When we started talking about it, I couldn’t believe it. It seems like just yesterday! I was in my 30s then – just like I am now (HA!). The park has been a great success and has expanded with Splash Country and the Dixie Stampedes and all. I always dream big – and I have more dreams about the parks and other things I want to do in the future.
How have you tried to create a different sort of theme park?
When we started, I wanted to do something for the area. Folks around here needed jobs. The area needed something to rely on. We had the beautiful mountains but not much else.
What I knew, but most folks didn’t, was how great the people are here in the mountains. They came to work at Dollywood, rolled up their sleeves and welcomed families from all over the country like it was their own home. That hospitality, on top of all the great shows and rides and everything, made the park different. It’s that way today. We have world class rides and entertainment, but it’s the Smokies and the people that make it different.
What sparked your turn towards bluegrass and bluegrassinspired music in the late ’90s (the CDs “The Grass is Blue” and “Little Sparrow”)?
You know that’s the music we were all brought up on. Mountain music and Gospel is what we heard as kids. That music is a part of me. It was the right time for those albums.
How do you take a frequently performed song – any familiar song, for whatever reasons – and make it your own?
I hear music all the time in my head – but I hear it my way. You can take anything from something like “Stairway to Heaven” off the “Halos and Horns” CD and know that I heard a different song than Led Zepplin did. To me that song was very spiritual and offered a great place for a choir.
The same goes for many songs. You need to keep them fresh and new. It’s like putting a new outfit on one of your children. They may be the same but they look different. Whether it’s better or not is up to each person.
Where do you most love to perform?
Oh, I like performing almost anywhere but I really Like Dollywood. It’s like performing at home.
Who are you listening to?
I listen to a lot of different things. I love all types of music. I am working on a new CD that is based in folk music. The Moscow Circus performed at Dollywood for Festival of Nations and they brought an old song to me called “Those Were the Days” and I love it. I am working on it to be a part of something really soon.
In what ways has the mainstreaming of country music been a good thing? How has it been a bad thing?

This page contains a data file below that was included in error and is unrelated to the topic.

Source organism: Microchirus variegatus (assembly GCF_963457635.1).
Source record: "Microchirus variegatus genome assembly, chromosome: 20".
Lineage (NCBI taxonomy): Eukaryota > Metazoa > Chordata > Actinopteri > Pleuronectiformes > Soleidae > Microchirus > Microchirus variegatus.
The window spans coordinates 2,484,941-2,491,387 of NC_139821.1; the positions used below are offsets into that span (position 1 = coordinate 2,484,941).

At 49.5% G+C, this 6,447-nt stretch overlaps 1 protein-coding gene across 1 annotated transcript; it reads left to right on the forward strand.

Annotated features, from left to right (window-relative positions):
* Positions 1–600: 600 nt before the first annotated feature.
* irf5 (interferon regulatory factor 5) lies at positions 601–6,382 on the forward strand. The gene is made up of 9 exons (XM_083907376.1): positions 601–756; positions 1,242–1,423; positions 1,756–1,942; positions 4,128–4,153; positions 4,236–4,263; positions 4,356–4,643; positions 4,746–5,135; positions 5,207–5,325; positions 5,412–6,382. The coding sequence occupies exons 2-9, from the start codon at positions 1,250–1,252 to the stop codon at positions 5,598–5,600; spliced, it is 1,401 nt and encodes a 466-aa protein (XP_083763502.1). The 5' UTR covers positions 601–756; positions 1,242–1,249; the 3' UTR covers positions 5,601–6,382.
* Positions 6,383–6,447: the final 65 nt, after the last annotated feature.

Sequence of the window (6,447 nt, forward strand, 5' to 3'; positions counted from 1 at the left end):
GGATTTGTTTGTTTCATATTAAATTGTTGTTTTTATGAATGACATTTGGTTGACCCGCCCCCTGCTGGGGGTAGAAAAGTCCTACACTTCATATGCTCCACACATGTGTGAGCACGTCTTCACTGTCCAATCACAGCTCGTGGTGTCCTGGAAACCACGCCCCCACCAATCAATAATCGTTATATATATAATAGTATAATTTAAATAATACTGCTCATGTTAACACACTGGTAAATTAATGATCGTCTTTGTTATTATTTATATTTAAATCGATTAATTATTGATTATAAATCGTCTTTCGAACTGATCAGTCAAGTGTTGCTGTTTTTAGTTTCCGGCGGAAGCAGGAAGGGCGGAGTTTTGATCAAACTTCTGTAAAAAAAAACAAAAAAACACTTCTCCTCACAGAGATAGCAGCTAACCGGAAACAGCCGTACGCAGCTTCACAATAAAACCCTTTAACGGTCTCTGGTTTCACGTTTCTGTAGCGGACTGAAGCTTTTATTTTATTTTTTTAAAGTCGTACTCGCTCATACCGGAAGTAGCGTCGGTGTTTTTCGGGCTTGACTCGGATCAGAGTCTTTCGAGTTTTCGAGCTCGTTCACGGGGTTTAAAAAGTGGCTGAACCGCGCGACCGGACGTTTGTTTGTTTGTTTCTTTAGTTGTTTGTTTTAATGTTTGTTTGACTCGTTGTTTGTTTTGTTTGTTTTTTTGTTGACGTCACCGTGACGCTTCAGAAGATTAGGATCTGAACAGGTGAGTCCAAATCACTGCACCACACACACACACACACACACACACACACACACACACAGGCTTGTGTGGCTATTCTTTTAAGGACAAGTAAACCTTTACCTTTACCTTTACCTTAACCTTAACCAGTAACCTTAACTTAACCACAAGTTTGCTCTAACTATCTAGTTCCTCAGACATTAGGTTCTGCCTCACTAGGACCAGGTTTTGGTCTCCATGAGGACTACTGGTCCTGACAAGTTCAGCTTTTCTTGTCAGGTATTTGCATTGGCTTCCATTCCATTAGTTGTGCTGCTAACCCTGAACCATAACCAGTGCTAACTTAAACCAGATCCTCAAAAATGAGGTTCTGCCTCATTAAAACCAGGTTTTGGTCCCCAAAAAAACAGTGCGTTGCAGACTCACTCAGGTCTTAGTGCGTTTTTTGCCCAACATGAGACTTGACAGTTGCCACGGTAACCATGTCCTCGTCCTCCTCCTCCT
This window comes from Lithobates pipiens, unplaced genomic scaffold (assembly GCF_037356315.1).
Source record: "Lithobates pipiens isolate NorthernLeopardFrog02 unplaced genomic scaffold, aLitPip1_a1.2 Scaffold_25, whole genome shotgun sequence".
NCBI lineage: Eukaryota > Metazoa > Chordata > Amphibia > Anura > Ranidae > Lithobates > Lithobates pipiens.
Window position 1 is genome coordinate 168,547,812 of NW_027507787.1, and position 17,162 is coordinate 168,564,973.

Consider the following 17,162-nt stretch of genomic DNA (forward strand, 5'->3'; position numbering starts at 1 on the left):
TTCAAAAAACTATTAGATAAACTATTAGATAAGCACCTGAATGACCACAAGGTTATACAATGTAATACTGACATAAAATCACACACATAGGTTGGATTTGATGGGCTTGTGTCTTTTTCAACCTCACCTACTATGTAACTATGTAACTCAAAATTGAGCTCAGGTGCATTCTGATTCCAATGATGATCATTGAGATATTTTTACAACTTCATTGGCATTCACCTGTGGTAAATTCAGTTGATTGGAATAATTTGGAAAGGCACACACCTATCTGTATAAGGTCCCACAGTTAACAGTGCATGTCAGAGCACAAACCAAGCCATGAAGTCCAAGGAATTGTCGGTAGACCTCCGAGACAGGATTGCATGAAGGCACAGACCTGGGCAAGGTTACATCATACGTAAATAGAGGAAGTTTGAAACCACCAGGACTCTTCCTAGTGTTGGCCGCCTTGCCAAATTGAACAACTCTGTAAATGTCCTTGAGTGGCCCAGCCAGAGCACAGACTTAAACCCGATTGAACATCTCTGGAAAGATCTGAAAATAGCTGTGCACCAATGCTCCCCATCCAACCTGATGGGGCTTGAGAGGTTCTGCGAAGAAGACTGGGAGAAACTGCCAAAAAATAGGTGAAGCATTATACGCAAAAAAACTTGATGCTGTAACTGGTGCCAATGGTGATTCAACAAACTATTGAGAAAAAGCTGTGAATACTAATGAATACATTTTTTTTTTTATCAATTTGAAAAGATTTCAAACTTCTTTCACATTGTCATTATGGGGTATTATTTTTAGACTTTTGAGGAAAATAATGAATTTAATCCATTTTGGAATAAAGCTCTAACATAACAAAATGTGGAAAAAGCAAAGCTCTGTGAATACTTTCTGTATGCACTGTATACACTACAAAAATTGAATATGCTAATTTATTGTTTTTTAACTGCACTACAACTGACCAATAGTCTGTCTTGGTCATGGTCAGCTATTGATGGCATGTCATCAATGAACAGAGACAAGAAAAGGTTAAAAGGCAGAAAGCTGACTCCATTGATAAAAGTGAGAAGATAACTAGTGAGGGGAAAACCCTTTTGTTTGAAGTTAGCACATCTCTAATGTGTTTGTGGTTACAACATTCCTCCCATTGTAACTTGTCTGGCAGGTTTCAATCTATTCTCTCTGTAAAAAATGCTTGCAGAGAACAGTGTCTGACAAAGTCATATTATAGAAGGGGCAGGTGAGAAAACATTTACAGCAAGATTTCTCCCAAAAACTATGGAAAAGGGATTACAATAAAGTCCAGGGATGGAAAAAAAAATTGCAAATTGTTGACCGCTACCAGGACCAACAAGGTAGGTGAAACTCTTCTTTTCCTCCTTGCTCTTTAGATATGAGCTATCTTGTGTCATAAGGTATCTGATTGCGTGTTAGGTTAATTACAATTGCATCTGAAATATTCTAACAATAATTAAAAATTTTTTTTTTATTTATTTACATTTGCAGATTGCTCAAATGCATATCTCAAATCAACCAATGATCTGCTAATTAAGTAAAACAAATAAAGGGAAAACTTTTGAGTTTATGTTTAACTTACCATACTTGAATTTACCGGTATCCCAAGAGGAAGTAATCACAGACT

Country music is like all other types. They go through cycles. Change is good. It reforms and energizes the music.
What’s the future of country music and of mountain music?
They are America’s music and will continue as long as we have great singers and songwriters who use it to express themselves.
Do you worry that the mountains will become overbuilt and overvisited? How can we protect the land while enjoying it?
I think it is great that people want to come to the mountains and experience their beauty. At Dollywood we do everything we can to protect that experience at the park and I know the park service is doing the same thing with Great Smoky Mountains National Park. Area developers and the government are starting to recognize the same things and curb the development.
This is a question I’m asking each performer I’m interviewing for this issue – What is it about mountains and the mountain geography that makes mountain music what it is?
I think it’s the people more than the mountains. They were tough on the people. They built character and tested the folks who settled here. They are beautiful and are magical, but the people of these mountains are what made the music different. They suffered, loved, and lived. It all showed up in the music.
What do you still want to do that you haven't done?
You never know. I keep dreaming and if God thinks it is the right thing then I'll do it.
Downhome Glitz: Dollywood Turns 20
This year [in 2005], Dolly Parton celebrates Dollywood’s 20th anniversary season with a massive makeover inside the family-oriented Country Fair, including 10 new rides.
Country Fair’s expansion, for sure, matches the “bigger” and “better” buzzwords of Dollywood, which attracts 2.3 million visitors to Pigeon Forge, Tenn. each year.
Dollywood opened at the site of the old Silver Dollar City in 1986. Attendance during Dollywood’s first season doubled from Silver Dollar’s final season, to more than 1 million visitors.
The park now spans 125 acres, more than doubled in size since it opened.
It is also continuously renewed.
Which means, sometimes, rides go by the wayside. For example, the park’s big addition for 1989, a roller coaster called Thunder Express, was eventually scrapped in 1999 for a turn-you-upside-down coaster called Tennessee Tornado. Likewise, the old log flume had to be torn down, this year, to make way for new rides at the refurbished Country Fair.
Each spring, Parton comes home here to the Smokies to dedicate new rides, new shows or a new museum. She dances, sings and makes jokes – mostly about herself. And her fans, numbering thousands, even in the rain, vie for a glimpse of the star.
“Parton’s presence provides a glitz factor at Dollywood,” says Ellen Long, a park spokeswoman from 1991 to 2000.
“I think part of the charm of Dollywood,” Long says, “is that down-home appeal and the glitz of entertainment, which is what Dolly is. She always said she took a little part of the Smoky Mountains with her.”
1-800-365-5996 or 865/428- 9488, www.dollywood.com.